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Breaking down the Caps' new fourth line roster battle

Breaking down the Caps' new fourth line roster battle

When Capitals training camp opens in September, there will not be much intrigue when it comes to the top-nine on offense. Alex Ovechkin, Nicklas Backstrom, Tom Wilson, Evgeny Kuznetsov, T.J. Oshie, Carl Hagelin, Lars Eller, Richard Panik, and Jakub Vrana—assuming he is re-signed—will make up the team’s top three lines.

But with two new additions to the roster through free agency, it appears Todd Reirden is going to have to make a decision as to who plays on the fourth line.

The fourth line was an area in which the team needed to improve and general manager Brian MacLellan was aggressive in addressing that need giving the team at least five players battling for three spots in the lineup. Here’s a breakdown of the only real roster battle offensively for the Caps heading into next season.

Locked in

Nic Dowd

Last year the departure of Jay Beagle made fourth-line center one of the few spots up for grabs in training camp. That is not the case this year. Dowd won the job and seems pretty entrenched in this role moving forward as he was given a three-year extension. The offensive upside is limited as his eight goals last season were a career-high, but his 22 points matched Beagle’s production from the year prior so it is not as if the offensive output of the fourth line has taken a step back with Dowd.

Dowd was also a regular on the penalty kill and he was the only center on the team to have a faceoff win percentage of over 50 at 51.9-percent.

Pencil him in

Garnet Hathaway

When you break down the Caps’ moves this offseason, it is pretty clear the goal for MacLellan was to improve the team defensively. Hathaway’s career-high in goals is 11, which isn’t bad for a fourth-liner, but the real asset he brings is his defensive acumen. He averaged 1:42 of shorthanded ice time per game last season with the Calgary Flames.

But the real reason Hathaway appears to essentially be a lock to play a significant role on the fourth line next season is his contract. You do not sign a fourth-line player for four years at $1.5 million per year if you think he is going to spend most of the season as a healthy scratch. That’s a significant contract for a player with his role so it is clear the team envisions him being a regular in the lineup.

The guys who need to impress in training camp

Brendan Leipsic

Hathaway’s contract is a dead giveaway as to what the team envisions his role is going forward. Leipsic was also a free agent signing, but his deal is only for one year and $700,000. MacLellan seems to love going for those low-risk contracts and this is the latest example.

Washington will be Leipsic’s fifth NHL team in his three-year NHL career. In 126 career games, he has 13 goals and 48 total points. His best season offensively came last year as he set career-highs in goals (seven) and points (23) with the Vancouver Canucks and Los Angeles Kings.

The thing about Leipsic to keep in mind is that this was a move MacLellan did not have to make. After the team signed Panik and Hathaway, many assumed the team was done. At that point, the team appeared to have a full offensive roster with 12 forwards under contract plus Chandler Stephenson qualified as a restricted free agent. Yet, MacLellan decided to sign Leipsic anyway which all but ensures that someone is going to be moved before the start of the season. The team is just too close against the cap to carry two extra forwards and someone will have to be sent to Hershey or traded.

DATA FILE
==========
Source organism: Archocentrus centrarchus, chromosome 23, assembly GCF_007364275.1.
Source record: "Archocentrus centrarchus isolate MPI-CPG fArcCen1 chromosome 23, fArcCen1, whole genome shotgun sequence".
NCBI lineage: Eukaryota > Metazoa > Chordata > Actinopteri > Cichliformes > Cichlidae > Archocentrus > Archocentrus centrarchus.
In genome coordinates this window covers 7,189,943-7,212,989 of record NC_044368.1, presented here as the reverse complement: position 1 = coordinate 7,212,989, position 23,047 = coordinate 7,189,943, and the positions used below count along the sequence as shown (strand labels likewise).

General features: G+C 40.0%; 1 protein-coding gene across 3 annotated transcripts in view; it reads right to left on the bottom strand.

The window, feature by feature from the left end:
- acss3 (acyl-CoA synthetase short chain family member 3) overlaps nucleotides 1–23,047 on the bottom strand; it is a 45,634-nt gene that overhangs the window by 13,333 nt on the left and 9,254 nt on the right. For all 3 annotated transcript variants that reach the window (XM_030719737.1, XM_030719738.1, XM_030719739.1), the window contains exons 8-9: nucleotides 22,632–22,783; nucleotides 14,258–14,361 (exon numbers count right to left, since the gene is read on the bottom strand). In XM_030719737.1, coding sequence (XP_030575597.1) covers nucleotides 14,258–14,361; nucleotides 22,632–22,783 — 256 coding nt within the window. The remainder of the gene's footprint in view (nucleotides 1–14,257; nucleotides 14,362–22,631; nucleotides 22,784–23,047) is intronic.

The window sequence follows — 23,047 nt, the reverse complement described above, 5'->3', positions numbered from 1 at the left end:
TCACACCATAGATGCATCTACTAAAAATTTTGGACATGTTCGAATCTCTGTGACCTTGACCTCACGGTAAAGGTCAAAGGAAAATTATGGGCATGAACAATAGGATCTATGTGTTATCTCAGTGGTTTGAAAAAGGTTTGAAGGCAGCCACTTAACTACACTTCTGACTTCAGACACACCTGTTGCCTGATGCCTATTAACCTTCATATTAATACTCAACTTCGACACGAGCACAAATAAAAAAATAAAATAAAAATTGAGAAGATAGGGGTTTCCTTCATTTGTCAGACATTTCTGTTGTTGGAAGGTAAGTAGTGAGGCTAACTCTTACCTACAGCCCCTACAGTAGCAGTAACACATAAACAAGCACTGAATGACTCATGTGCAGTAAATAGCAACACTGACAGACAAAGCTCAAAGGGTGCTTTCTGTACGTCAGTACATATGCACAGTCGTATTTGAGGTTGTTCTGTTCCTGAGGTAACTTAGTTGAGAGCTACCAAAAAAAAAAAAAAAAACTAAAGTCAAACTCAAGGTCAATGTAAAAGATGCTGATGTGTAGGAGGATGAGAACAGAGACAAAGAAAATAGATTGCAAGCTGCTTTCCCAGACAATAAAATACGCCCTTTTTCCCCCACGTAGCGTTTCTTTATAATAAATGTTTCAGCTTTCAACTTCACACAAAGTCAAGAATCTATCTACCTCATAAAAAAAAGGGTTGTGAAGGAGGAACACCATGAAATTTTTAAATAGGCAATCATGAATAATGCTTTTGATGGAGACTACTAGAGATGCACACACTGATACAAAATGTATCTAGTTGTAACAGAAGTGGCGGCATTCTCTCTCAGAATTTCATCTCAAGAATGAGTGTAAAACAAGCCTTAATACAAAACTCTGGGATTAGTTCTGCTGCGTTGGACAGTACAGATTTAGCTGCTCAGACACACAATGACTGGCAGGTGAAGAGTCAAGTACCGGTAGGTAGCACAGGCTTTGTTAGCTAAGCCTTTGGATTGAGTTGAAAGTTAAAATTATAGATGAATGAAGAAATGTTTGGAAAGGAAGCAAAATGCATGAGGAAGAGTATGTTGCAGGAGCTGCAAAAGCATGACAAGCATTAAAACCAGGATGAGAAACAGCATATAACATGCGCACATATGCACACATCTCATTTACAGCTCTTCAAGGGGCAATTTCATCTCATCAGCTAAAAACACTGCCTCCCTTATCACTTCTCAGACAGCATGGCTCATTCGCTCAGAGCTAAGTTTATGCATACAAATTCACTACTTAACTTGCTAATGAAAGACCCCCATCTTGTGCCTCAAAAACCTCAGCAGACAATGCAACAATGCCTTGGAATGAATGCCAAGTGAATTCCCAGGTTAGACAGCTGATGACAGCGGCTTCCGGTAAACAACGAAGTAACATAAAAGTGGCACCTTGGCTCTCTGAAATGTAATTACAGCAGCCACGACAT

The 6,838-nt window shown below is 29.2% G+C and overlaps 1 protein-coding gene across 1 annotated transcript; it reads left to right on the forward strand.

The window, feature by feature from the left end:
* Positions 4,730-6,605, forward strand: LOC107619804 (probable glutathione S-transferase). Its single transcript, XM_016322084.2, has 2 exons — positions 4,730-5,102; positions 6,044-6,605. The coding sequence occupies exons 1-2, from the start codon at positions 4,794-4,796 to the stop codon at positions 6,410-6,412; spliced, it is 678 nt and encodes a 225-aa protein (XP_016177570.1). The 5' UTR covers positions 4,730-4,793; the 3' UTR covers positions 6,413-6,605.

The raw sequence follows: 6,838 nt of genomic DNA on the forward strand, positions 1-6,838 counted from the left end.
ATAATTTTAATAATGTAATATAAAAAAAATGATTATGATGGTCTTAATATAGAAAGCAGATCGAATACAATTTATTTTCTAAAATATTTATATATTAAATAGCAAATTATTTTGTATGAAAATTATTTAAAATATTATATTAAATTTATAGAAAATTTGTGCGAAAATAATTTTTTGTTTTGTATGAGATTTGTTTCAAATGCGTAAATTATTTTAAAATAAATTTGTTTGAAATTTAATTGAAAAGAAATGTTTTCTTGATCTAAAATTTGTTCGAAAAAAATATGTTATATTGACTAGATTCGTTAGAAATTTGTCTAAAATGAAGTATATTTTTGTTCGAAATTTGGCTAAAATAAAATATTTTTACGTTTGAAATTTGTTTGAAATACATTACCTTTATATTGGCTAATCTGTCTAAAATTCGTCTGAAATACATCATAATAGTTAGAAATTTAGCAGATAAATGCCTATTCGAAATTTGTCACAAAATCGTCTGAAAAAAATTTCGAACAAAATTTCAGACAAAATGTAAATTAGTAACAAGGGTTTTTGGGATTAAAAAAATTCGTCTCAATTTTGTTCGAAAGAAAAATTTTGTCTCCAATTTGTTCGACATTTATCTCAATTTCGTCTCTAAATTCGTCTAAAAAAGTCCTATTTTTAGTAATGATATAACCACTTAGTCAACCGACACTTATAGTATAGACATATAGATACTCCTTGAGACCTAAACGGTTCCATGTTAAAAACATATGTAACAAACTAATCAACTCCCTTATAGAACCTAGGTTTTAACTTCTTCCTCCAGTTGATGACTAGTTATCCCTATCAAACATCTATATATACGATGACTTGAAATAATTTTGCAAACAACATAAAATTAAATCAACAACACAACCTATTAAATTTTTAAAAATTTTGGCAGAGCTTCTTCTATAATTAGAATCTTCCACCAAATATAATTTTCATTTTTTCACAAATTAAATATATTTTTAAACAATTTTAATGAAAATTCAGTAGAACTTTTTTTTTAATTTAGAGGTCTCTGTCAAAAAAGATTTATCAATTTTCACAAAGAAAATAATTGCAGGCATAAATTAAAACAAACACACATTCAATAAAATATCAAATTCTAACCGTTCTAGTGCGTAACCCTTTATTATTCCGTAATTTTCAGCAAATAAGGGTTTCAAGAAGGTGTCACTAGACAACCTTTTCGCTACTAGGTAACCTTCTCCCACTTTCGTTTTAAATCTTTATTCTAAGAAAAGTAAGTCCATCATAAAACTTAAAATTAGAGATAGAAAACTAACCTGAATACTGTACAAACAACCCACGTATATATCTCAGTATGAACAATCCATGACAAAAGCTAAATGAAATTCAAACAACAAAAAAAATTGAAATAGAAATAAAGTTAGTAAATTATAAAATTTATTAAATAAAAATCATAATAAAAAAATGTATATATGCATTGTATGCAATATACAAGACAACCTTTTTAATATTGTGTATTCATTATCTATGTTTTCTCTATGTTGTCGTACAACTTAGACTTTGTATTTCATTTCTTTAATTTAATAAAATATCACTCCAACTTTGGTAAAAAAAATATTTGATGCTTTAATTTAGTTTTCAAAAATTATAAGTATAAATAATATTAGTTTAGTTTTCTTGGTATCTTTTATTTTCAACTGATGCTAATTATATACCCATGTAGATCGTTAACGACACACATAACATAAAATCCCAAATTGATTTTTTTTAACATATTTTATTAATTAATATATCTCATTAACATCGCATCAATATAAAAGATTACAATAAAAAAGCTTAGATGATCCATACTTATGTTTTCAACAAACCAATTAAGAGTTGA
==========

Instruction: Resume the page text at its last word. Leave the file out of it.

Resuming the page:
This is not a move you make unless you are not satisfied with what your fourth line options are. Leipsic will have to earn his spot in training camp, but I would give him the inside track over Stephenson and Travis Boyd at this point.

Travis Boyd

Boyd’s 2018-19 season had its ups and downs. His first full season in the NHL got off to a rocky start as an injury kept him out of the lineup for all of October, thus ending any chance he had of beating out Dowd at fourth-line center. It may have been moot anyway as Boyd appears to be more of an NHL wing than a center, but that versatility can be an asset.

Boyd’s offensive numbers were reasonably good with five goals and 15 assists in 53 games. MacLellan’s moves this offseason, however, show that he wants the fourth line to improve defensively and that was a real struggle for Boyd. His 5-on-5 high-danger chances for percentage in 2018-19 was the lowest on the team at 39.52-percent and was among the worst in the NHL. When you watch him play, it does not appear that he has adjusted to a bottom-six role very well as he continues to use ineffective offensive moves that, while they may have been successful in college and the AHL, he just does not have the skill to pull them off at the NHL level. It is frustrating for a team when the fourth line turns the puck over because Boyd tries a spin move in front of the net that is easily stopped by the defense and pushed up and out of the zone.

Boyd needs to stop playing like a top-six AHL forward and start playing like a bottom-six NHL forward because that is what his skill dictates his NHL future will be.

On the outside looking in

Chandler Stephenson

Stephenson has great speed and can be an effective penalty killer, but it is hard not to see the additions of Hathaway and Leipsic as an indictment of his play. In 2017-18, he scored six goals and 12 assists with a plus-13. In 2018-19, he managed just five goals and six assists and was a minus-13 despite getting comparable ice time from the season before. His stats were not the result of a reduced role, just reduced effectiveness.

It is not just the free agent moves that show you he may be in trouble. Look back to last season when the team acquired Hagelin. One of Hagelin’s best assets is how effective a penalty killer he is. That is supposed to be an asset of Stephenson’s as well. Prior to the team trading for Hagelin, Stephenson averaged 1:54 of shorthanded ice time per game. After? Just 0:58. His shorthanded ice time dropped by almost a full minute which suggests the coaches may not have been all that thrilled with his play on the PK last season.